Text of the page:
Events Archive

The Hidden Monsters: Obscured AGN in the era of NuSTAR and WISE

Tue, Mar 8, 2016 at 1:00 pm

131 Campbell Hall

Ryan Hickox (Dartmouth)

The study of powerful, highly obscured accreting black holes has recently seen dramatic advances with hard X-ray observations from NuSTAR and mid-infrared data from WISE. These "hidden" obscured quasars were for a long time elusive, but we can now identify millions of these objects across most the sky, and characterize the nature of their obscuration and their role in the formation …

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The Journey of High-Energy Photons in Blazar Jets

Mon, Mar 7, 2016 at 12:00 pm

131 Campbell Hall

Lorenzo Sironi (Harvard)

We investigate the origin and the fate of high-energy photons in blazar jets, by means of first-principles particle-in-cell (PIC) kinetic simulations. In magnetically-dominated jets, magnetic reconnection is often invoked as a mechanism to transfer the jet magnetic energy to the emitting particles, thus powering the observed non-thermal emission. With 2D and 3D PIC simulations, we show that …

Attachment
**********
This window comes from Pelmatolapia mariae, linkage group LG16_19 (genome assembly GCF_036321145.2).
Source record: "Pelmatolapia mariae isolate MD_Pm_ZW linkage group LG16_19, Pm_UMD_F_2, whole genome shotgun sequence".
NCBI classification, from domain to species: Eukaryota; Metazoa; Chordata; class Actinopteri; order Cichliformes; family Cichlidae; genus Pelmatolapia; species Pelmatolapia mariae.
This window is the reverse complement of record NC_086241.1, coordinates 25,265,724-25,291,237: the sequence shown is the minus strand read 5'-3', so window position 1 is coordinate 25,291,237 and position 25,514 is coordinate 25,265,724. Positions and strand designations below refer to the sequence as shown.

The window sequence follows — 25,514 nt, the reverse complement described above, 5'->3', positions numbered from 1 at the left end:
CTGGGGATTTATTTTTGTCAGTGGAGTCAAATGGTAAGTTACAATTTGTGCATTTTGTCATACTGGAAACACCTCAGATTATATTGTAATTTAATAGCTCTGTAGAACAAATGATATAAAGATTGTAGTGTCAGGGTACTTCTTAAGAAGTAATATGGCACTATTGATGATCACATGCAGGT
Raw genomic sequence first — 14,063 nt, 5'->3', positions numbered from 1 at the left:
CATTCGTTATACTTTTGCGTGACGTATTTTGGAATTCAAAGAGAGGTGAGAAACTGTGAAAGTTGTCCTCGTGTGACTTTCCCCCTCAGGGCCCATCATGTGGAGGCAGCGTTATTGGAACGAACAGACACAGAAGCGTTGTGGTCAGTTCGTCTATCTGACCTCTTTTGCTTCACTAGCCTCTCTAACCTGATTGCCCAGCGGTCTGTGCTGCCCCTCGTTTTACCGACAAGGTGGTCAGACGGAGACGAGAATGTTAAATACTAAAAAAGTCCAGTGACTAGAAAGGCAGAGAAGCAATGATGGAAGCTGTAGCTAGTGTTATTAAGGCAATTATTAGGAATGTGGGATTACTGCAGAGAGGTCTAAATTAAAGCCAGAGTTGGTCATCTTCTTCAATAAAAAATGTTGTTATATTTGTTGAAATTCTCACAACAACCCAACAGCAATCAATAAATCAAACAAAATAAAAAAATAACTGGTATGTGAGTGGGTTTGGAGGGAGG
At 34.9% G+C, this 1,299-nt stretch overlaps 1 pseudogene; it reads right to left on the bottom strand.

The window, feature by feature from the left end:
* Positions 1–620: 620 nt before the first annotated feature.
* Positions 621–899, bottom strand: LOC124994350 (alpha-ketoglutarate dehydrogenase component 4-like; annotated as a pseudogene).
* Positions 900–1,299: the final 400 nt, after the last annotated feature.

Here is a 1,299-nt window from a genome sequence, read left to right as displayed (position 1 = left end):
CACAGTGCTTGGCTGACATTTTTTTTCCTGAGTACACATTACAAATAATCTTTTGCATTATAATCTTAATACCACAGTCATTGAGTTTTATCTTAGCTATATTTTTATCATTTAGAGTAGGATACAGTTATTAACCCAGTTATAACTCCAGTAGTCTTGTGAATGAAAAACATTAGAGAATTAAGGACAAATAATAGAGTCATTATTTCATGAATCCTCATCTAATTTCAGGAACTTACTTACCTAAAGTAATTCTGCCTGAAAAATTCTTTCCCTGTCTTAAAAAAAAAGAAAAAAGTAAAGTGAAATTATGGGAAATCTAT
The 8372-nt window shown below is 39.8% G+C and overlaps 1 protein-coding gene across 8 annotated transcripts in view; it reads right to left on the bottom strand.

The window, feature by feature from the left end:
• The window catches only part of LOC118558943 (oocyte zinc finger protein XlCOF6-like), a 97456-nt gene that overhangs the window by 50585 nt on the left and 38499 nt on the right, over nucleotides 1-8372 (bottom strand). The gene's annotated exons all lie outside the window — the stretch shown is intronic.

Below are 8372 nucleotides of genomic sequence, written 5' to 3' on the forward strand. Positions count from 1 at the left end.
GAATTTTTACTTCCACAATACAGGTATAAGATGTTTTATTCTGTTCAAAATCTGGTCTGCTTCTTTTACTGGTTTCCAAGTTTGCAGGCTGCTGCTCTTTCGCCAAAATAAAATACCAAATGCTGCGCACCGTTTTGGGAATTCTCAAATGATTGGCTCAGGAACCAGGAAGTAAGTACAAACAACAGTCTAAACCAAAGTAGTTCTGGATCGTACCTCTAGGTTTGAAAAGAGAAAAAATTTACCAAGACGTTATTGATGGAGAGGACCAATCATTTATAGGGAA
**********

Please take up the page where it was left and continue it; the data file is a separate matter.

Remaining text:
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Exoplanets in the SHREK Era

Thu, Mar 3, 2016 at 4:00 pm

1 LeConte Hall

Andrew Howard (Hawaii)

Earth-size exoplanets and their slightly larger ‘super-Earth’ cousins are the most abundant planets orbiting close to Sun-like stars.  These planets have diverse physical compositions, unusual atmospheres, and poorly understood origins.  My talk will start by tracing the discovery and early characterization of these small worlds.  I will then focus on SHREK, a …

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CIPS Seminar: Enceladus Series 3-2

Wed, Mar 2, 2016 at 3:00 pm

131 Campbell Hall

Miki Nakajima (Caltech)
Michael Manga (Berkeley)

This weeks CIPS Seminar will feature two speakers (please continuing reading for complete abstracts and titles).